Linguistics (LING)

Programs and courses in Linguistics are administered by the Linguistics Coordinator.

Program in Linguistics

An undergraduate degree in linguistics provides opportunities to study the formal, functional and systemic nature of language and languages as both social and cognitive phenomena. Although a discipline in its own right, linguistics has cognate relationships with many disciplines, suggested by the interdisciplinary nature of many of the courses in the program. Faculty members from Anthropology, English, French, Philosophy, Psychology, Sociology, and other disciplines participate.

Major in Linguistics

A major in Linguistics requires a minimum of thirty-nine (39) credit hours, including:

Honours in Linguistics

An honours degree requires a minimum of sixty (60) credit hours including:

  • LING 1200 Introduction to Linguistics
  • LING 2309 Phonetics
  • LING 2310 Phonology
  • LING 2330 Syntax
  • LING 2340 Semantics
  • Nine (9) credit hours from
  • Three (3) credit hours from
  • Three (3) credit hours at the 4000 level in LING
  • Six (6) credit hours at the 2000 level or above in a language other than English
  • Twenty-one (21) additional credit hours at the 2000 level or above in LING.

Concentration in Linguistics

A Concentration in linguistics requires a minimum of twenty-four (24) credit hours in linguistics including:

  • LING 1200 Introduction to Linguistics
  • Eighteen (18) additional courses at the 2000 level or above in LING or from the list of approved courses below.

Minor in Linguistics

A minor in Linguistics requires a minimum of twenty-four (24) credit hours in linguistics including:

  • LING 1200 Introduction to Linguistics
  • At least six (6) credit hours selected from LING 2309 Phonetics, 2310 Phonology, 2330 Syntax, 2340 Semantics
  • Twelve (12) credit hours selected from courses at or above the 2000 level from the LING or cross- approved courses listed below.

Certificate in Linguistics

The Certificate in Linguistics provides an opportunity to explore the structure and function of languages and how their systematic nature makes human communication possible.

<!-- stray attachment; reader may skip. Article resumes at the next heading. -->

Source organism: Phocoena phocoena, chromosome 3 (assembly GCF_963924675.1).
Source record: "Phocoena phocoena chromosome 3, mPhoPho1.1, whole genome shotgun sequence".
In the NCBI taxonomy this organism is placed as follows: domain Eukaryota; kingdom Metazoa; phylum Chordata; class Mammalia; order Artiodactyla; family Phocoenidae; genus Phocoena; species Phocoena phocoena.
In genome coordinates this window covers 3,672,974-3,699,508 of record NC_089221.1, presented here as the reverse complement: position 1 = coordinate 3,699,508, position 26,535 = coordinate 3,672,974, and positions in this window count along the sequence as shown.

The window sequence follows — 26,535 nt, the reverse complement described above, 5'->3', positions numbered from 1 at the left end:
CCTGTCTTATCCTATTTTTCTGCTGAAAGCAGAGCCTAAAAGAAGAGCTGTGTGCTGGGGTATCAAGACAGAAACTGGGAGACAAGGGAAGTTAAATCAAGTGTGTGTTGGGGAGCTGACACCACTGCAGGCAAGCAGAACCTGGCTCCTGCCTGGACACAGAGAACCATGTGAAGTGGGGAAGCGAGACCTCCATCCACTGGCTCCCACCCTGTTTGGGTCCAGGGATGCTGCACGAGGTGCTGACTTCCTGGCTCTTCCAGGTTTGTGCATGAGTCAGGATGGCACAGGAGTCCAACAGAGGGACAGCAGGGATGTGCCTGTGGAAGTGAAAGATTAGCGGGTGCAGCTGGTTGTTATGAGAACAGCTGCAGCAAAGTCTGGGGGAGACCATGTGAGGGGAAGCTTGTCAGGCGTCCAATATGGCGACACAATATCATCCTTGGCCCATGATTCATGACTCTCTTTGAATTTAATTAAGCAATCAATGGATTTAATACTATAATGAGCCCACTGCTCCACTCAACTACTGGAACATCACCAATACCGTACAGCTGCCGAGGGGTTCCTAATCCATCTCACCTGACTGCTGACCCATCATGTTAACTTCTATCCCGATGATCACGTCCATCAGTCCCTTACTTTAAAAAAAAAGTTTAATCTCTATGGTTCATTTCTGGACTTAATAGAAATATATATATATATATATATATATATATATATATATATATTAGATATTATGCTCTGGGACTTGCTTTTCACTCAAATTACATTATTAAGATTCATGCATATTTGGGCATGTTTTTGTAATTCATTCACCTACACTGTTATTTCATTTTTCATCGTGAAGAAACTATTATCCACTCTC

The Certificate in Linguistics is designed to provide a foundation in linguistics to complement study in related fields, such as language teaching, anthropology, sociology, business, and computer studies.

The program consists of thirty (30) credit hours and is intended primarily for students already holding degrees in any discipline.

1. Admission
Admission to the certificate program requires a formal application for admission. Students taking the certificate while completing a bachelor’s degree must obtain official approval of the Coordinator for Linguistics. Students majoring in Linguistics at Saint Mary’s University are not eligible for this program.

2. Program Courses

  • LING 1200 Introduction to Linguistics
  • Six (6) credit hours from
  • Three (3) credit hours at the 3000 level or above from the approved list below
  • Fifteen (15) additional credit hours from the approved list below

With the permission of the Coordinator for Linguistics, one of these courses can be other than a Linguistics course.
Typically, this course would be one suitable for the student’s objectives, such as an upper level class in a second language, formal logic or computing studies.

Fifteen (15) of the thirty (30) credit hours must be completed at Saint Mary’s University. A minimum GPA of 2.00 out of 4.3 in this Certificate Program is required for graduation.

3. Teacher Certification

In September 2002, the Provincial Department of Education’s Minister’s Advisory Committee on Teacher Certification approved the Certificate in Linguistics program in general for teacher certification purposes. Any teacher interested in pursuing this certificate program for teacher certification purposes must request individual approval of the program from the Registrar - Teacher Certification prior to registration in this program.

Approved Saint Mary's University Courses

ANTH 1290 Introduction to Language and Society
ANTH 2391 Learning a Field Language
ANTH 2392 Linguistic Anthropology
ANTH 3308 Signs and Symbols
ANTH 3395 Language Issues in the Arctic
ANTH 3396 Language Issues in Canada
ANTH 4491 Advanced Topics in Linguistic Anthropology
ANTH 4492 Ethnography of Communication
ENGL 2311 Modern English Language
ENGL 2326 Language and Gender
ENGL 3402 History of the English Language
ENGL 4493 Doing Discourse Analysis
ENGL 4494 Approaches to Discourse Analysis
FREN 3320 French Phonetics
FREN 4440 Canadian French: Sociolinguistic Perspectives
IRST 2346 A Sociolinguistic History of Ireland
LING 2309 Phonetics
LING 2310 Phonology
LING 2330 Syntax
LING 2340 Semantics
LING 3310 Advanced Phonology
LING 3320 Morphology
LING 3330 Advanced Syntax
LING 3350 Interdisciplinary Perspectives in Linguistics
LING 3826-3849 Special Topics in Linguistics
LING 4401-4409 Topics in Linguistic Theory
LING 4501-4509 Topics in Applied Linguistics
LING 4826-4849 Special Topics in Linguistics
LING 4876-4899 Directed Reading in Linguistics
PHIL 3402 Philosophy of Language